Thursday 7 April 2016

Camping In The Rain

Camp on a knoll above boggy ground.

Staying comfortable and dry when camping in the rain isn't actually very difficult but it does require some care and some thought. Site choice, setting up camp and living in camp all need handling differently from when it's dry and sunny.

Site Selection.

A good site should be well-drained and high enough above streams and pools that it won't flood if they rise rapidly. Avoid hollows and gullies. After heavy rain every flat area may be sodden. In that case it's best to camp on a slight slope to avoid water getting into your shelter. The tops of knolls and hillocks are often better drained and drier than surrounding areas.

Camp well above a river.
Setting Up Camp

1: Pitching. The aim here is to keep the inside of your shelter and your gear dry. When taking your shelter out of your pack ensure that other items aren't exposed to the rain and don't fall out onto wet ground. (Ideally your shelter should be packed at the top of the pack where it's easily accessible or else in a pocket or strapped on the outside). With single-skin tents or tarps and double-skin tents that erect as units or flysheet first there isn't a problem in keeping the inside dry. However if the tent pitches inner first you need to do so very quickly and, if possible, throw the flysheet over the top to keep off some of the rain. The last can be ineffective if it’s windy and can make pitching the tent slower and more difficult though.

A wet camp on tussocky ground - the alternative was a bog!
2: Getting under cover. Once the shelter is pitched you need to get inside without dampening the groundsheet or any dry gear. First, though, do any outside chores such as filling your water containers so you don't have to go out again. I then put the pack in the porch and crouch next to it while I strip off my wet waterproofs and any other wet garments - this can involve some contortions in a very small tent but it's worth the brief discomfort. What I never do is get in the inner tent or sit on the groundsheet in wet clothing. Once my waterproofs are off I sit on the groundsheet with my feet in the porch and removed my footwear - and socks if the latter are wet. 

Dry inside, wet gear & kitchen in the porch
3: Sorting gear. Once in the tent and out of wet clothing and footwear it's usually wise to don some warm clothing and get out your sleeping mat to sit on so you don't get cold. I then take other dry items out of the pack and stow them along the sides of the groundsheet. No wet items come inside. They stay in the porch. Wet waterproofs and other damp clothing can be stored on top of the pack with footwear alongside it.

Living In Camp 

Warm & dry inside the tent

1: Condensation. Once inside your shelter condensation is likely to be the main cause of dampness rather than the rain itself. When humidity is high condensation forms on cold surfaces like tent walls. Ventilation helps minimise this. How much ventilation is possible without the rain getting in depends on the design of the shelter. Ideally there should be covered vents high on the canopy that can be left open or flysheet doors with hoods over the top so the zips can be partly undone. Even with good ventilation condensation can still form when it's very damp. To avoid transferring it to your dry clothes and sleeping bag take care not to push against the walls. An absorbent cloth such as a cotton bandanna can be used to wipe away any drips.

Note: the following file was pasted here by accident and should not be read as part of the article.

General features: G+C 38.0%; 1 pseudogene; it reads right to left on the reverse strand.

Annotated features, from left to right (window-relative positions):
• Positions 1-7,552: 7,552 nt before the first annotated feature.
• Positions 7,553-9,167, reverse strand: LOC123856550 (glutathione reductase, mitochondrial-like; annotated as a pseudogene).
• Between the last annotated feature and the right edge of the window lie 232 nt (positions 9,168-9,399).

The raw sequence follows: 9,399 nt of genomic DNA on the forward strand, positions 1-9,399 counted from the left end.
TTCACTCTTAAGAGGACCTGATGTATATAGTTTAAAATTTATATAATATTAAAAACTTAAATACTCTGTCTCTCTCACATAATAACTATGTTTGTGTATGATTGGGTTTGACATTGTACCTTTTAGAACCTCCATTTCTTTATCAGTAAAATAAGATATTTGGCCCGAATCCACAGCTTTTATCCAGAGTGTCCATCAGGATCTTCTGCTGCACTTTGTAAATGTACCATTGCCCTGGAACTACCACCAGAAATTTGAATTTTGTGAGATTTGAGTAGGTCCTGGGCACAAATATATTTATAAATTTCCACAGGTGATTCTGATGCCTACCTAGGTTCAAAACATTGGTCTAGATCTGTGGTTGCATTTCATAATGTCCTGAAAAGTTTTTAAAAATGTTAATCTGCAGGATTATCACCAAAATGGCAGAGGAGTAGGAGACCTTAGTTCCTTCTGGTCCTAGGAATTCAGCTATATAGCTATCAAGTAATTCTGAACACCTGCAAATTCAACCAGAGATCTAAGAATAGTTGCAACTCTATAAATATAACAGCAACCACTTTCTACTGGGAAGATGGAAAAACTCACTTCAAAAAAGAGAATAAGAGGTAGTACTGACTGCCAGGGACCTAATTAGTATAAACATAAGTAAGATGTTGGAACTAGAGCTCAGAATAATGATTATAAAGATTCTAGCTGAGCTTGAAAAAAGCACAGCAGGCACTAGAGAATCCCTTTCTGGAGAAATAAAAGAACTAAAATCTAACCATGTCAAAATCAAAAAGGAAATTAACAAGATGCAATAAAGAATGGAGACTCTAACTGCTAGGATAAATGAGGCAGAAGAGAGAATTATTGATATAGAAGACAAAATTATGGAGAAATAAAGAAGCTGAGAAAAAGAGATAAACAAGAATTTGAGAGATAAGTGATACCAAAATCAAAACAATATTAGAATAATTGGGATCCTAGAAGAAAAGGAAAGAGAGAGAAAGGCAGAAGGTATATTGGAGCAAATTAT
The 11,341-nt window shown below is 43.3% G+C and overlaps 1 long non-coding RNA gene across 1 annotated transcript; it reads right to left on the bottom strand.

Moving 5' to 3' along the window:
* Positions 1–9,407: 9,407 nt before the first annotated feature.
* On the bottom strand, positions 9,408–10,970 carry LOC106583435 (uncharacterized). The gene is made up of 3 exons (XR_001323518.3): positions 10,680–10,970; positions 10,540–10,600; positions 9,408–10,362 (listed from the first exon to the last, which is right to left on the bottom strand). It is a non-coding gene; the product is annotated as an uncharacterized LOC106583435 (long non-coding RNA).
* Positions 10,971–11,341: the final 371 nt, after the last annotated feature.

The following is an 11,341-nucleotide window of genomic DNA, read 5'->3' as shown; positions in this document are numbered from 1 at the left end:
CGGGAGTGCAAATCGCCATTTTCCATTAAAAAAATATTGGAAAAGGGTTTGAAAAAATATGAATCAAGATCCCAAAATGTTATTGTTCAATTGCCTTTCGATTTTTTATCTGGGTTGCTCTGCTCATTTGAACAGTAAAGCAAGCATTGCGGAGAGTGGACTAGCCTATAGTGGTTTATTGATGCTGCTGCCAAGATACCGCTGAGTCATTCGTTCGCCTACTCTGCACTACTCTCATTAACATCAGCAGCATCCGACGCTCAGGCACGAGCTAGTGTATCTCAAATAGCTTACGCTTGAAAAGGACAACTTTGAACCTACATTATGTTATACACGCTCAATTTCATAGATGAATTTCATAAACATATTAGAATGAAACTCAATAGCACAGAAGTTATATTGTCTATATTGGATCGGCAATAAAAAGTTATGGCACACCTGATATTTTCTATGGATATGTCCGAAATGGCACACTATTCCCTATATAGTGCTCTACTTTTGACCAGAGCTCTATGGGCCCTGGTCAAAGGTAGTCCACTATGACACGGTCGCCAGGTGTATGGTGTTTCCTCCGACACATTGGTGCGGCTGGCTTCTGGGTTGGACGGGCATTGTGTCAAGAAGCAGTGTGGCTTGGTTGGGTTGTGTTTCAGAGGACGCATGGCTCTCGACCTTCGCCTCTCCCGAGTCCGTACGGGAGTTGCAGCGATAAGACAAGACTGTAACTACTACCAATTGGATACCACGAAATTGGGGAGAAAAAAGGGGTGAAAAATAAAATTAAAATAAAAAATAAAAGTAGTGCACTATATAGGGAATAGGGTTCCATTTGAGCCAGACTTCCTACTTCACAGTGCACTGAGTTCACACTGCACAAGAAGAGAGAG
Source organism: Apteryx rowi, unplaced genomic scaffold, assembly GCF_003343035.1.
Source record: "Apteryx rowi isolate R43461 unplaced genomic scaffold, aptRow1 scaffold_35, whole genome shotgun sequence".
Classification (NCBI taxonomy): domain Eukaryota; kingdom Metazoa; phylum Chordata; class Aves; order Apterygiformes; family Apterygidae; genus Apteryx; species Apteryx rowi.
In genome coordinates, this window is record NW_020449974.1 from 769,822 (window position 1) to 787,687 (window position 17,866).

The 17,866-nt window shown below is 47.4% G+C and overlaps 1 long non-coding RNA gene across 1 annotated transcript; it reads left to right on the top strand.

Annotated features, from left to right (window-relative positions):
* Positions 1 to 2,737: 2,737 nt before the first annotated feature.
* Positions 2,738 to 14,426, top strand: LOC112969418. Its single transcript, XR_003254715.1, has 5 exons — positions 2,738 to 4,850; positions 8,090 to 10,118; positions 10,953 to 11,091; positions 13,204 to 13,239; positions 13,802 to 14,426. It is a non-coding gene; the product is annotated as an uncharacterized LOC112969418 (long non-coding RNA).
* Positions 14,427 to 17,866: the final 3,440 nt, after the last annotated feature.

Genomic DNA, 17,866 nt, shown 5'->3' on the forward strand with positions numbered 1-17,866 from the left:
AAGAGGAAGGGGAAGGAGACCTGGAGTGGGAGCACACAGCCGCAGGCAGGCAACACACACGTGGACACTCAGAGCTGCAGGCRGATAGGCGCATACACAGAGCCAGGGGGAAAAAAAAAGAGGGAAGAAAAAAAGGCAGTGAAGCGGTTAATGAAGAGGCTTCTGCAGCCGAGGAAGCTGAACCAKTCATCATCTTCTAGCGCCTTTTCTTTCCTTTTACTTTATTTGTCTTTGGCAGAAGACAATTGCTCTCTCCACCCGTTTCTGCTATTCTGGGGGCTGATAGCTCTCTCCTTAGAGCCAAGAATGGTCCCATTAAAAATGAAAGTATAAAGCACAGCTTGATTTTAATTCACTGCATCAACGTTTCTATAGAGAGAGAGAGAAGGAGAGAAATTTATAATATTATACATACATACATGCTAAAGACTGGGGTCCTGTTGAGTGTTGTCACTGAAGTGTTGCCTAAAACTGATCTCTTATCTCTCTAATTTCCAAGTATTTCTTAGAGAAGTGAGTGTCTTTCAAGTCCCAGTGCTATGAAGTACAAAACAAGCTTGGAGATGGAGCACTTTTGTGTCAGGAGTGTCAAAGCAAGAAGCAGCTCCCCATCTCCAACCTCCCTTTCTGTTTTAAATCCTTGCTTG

2: Cooking. Steam from boiling water quickly condenses on shelter walls. If conditions allow doors should be left undone and stoves positioned so that steam goes outside. Sometimes though it's impossible to have doors open without rain coming in. In that case keeping pans covered and unzipping doors briefly to let steam out can help reduce condensation.

3: Going Outside. If you have to go outside (pee bottles and, for women, Sheewee devices can reduce the need for this) don your wet gear so you don't get anything else wet. If it's a short trip I don't bother with socks, just slipping my feet into my wet footwear. Whilst outside check guylines and pegging points. Nylon stretches and sags when wet (polyester and cuben fibre don't do this) so guylines will probably need tightening. Pegs can start to pull out of soft damp ground too and may need stamping down.

A well-drained forest site.
Packing Up.

If it's still raining in the morning pack everything in your pack inside your shelter so it stays dry. This includes the inner tent if there is one. To avoid a wet shelter dampening the inside of the pack I strap it on the outside or stuff it in an outside pocket. If it has to go inside the pack I ensure that other contents are inside waterproof bags or liners and the shelter is outside them.

This piece first appeared in The Great Outdoors two years ago.


  1. An invaluable, cheap and simple piece of kit to carry is a sponge kitchen pad. I use them to sponge down wet tents and for personal washing. Have I taught you something Chris? ;-)

    1. You've reminded me of something James! Many, many years ago I used to carry a kitchen sponge/scouring pad for cleaning pots and wiping off condensation. For some reason I changed to J-cloths and forgot about the sponges. I'll try one again.

  2. I stumbled on this great blog one way or the other and bookmarked several of your relevant blog posts for later reading, hopefully while I'm out on the trail inside my tent in a butt cold all-night rainstorm.

    Here in the mountains of Tennessee and North Carolina we get days-long rainstorms especially in January and February---my last one was a 75 hour December deluge which caused the creek I was camping up to get crazy.

    I like seeing your Thermarest Prolite pad in the above picture. Good stuff.

  3. Great post as usual! thanks Chris